So there you are, minding your own business and creating a new WordPress site using Laragon. You’re about to finish the setup when suddenly… BAAMM!! You’re greeted with a page full of
WordPress database error: [Table '<name>' already exists]. What happened? You’ve fucked up! That’s what happened. But no need to worry, 🤗 I’m here to help you out. In this article, I’ll show you why you’ve got this error, how to solve the Table already exists error in Laragon as well as how you can prevent this from happening again in the future.
Oh, and if you’re reading this article, not knowing how to set up a WordPress site with Laragon or don’t even know what Laragon is, check out my article on why it’s my favorite WordPress development setup so far. Although, I’m not sure why you’re reading this if that’s the case… ಠ_ಠ
The origin of the error
So what causes this error to appear? As the message of the error implies, a database with the same name already exists. In other words, you’ve failed to properly delete a previous website and its database of the same name. Yet, when you check the specific database in HeidiSQL, all those tables mentioned in the errors don’t even exist. It’s all empty! Strange… well, you’ve unfortunately got a case of Schrödinger’s table. 😫 And no, trying to drop the database table now won’t help you out.
If you’re like me, you might have attempted to delete your WordPress site by removing
data/mysql/example and perhaps even
etc\apache2\sites-enabled\auto.example.test.conf. While not completely wrong, there was one important step you’ve forgotten to do! 😬
However, before I get into what the correct website deletion process is, let me first show you how to solve this pesky problem.
Solving the error
Alright, so for all you non-developers out there reading this, it’s gonna get a bit techy. 👩💻 So make sure you read these steps carefully, then you’ll be just fine. For the developers… well, this shouldn’t look too foreign for you. Let’s get started, shall we?
First of all, make sure any folders and files related to this name are deleted. Is that the case? Good… Make sure your Laragon server is turned on! Is that also the case? Very gooood… Now access Laragon’s built-in terminal. You can do that either through the dashboard, or invoke it with the command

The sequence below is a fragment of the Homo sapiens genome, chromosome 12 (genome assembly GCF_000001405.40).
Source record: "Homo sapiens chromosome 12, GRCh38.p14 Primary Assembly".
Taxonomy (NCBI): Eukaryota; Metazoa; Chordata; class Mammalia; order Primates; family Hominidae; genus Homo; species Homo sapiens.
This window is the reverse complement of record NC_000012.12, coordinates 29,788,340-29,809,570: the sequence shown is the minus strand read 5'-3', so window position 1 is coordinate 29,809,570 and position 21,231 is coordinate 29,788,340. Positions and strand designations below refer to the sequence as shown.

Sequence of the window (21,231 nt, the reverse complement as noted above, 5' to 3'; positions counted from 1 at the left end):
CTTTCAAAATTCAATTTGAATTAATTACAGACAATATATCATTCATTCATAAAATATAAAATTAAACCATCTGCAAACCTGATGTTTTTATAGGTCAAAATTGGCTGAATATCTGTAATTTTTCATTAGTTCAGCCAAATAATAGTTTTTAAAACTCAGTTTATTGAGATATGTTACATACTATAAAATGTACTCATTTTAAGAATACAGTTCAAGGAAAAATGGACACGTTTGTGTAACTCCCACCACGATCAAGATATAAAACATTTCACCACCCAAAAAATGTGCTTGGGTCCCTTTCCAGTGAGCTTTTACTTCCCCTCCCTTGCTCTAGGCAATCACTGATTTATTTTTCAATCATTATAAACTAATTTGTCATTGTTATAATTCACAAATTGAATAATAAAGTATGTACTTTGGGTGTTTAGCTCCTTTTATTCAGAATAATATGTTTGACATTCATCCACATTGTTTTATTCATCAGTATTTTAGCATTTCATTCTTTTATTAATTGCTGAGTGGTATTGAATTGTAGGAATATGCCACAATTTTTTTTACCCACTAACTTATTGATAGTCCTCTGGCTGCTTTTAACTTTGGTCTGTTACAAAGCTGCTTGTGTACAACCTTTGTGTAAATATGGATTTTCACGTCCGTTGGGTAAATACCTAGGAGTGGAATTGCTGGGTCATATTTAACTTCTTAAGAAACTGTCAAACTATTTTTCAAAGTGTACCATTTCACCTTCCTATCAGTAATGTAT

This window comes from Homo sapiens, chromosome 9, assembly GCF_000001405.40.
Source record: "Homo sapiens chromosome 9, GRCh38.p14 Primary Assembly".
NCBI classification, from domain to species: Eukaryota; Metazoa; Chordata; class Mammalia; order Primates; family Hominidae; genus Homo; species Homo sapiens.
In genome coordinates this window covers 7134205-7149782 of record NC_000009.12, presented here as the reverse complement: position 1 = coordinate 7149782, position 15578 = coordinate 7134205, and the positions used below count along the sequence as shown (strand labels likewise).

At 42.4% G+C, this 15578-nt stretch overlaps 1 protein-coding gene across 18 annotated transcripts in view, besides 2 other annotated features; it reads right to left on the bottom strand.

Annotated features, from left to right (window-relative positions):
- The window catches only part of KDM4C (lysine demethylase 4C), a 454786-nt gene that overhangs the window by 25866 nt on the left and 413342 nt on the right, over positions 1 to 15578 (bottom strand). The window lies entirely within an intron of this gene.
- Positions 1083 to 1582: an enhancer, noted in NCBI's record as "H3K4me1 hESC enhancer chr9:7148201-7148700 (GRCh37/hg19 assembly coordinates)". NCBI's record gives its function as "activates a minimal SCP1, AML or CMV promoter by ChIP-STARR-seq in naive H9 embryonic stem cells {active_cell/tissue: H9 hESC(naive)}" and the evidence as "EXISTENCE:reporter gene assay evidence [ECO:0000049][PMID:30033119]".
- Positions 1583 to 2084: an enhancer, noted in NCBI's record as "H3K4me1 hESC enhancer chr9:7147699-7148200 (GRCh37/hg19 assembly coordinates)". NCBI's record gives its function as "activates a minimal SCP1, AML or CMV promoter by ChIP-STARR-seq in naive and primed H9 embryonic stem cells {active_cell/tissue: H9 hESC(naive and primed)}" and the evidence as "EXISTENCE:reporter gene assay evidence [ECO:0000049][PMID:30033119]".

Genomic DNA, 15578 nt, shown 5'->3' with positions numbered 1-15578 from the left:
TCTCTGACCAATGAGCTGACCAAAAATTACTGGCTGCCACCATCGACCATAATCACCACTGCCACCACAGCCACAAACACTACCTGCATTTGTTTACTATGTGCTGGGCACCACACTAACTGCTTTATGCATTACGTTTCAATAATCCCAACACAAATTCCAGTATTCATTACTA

Ctrl + Alt + T or even with
Ctrl + ` if it’s already been opened before.
Create a backup
Next, we want to back up all our databases into a
.sql file. To do this, execute the following command in your terminal:
mysqldump.exe -u root -p --all-databases > C:\laragon\tmp\alldb.sql.
This command essentially tells your computer to run an
.exe program 🤖 on all databases by using the database credentials immediately following
-u (for user) and
-p (for password). If you’ve not meddled with the default database user who is responsible for accessing your Laragon database, then its username is
root with no password. If you’ve changed this, make sure to change these details in the command accordingly! That which follows
> is the output of our command, specifically the location and name of our backup file. Likewise, if your
\tmp folder is located elsewhere, change this!
Rename your data directory
After you’ve completed the backup, head over to
C:\laragon and rename your
data folder to
data.bak. This will only work once your Laragon server is turned off. 💤
So yep… this was a pretty short section. But hey, I’m trying to make this as structured as possible. 🤷♀️
Restore all the data
Alright, now start up your Laragon server again! 🙄 Doing this will automatically create a new
C:\laragon\data folder. This time, we want to restore all our databases from the
.sql backup that we previously created. In the Laragon terminal, run the command
mysql -u root -p < C:\laragon\tmp\alldb.sql.
Once again, this command tells your computer to run
mysql using the user credentials following
-p. However, instead of creating an output this time as we did before, we’re taking an input for our database restoration. Or to be more precise, we’re importing a
.sql file, hence the inverse
After completing this final step, you can go ahead and recreate that WordPress site of yours. And behold! The glory of your hard work… 😍
How to delete a WordPress site in Laragon
Okay, now that we’ve got that pesky problem out of the way, what’s the proper procedure to delete a WordPress site in Laragon? It’s simple, really… 😋 Do almost the same things as mentioned at the start of this article, except for one key difference: drop/delete your site’s database through your database manager HeidiSQL rather than deleting the folder itself.
How do you do this? Once again, you can access your database through the Laragon dashboard by clicking on the Database button. Then, double click on Laragon under the column Session name on the left side. You should now be presented with a list of all your databases. From here, simply right click on the relevant database and choose Drop… 💀 There you go!
From here on, you can delete the usual files and folders. However, now you should not be getting a case of Schrödinger’s table.
Did you find what you came for? Want me to cover something else? Let me know in the comments below! Share, if you liked this post!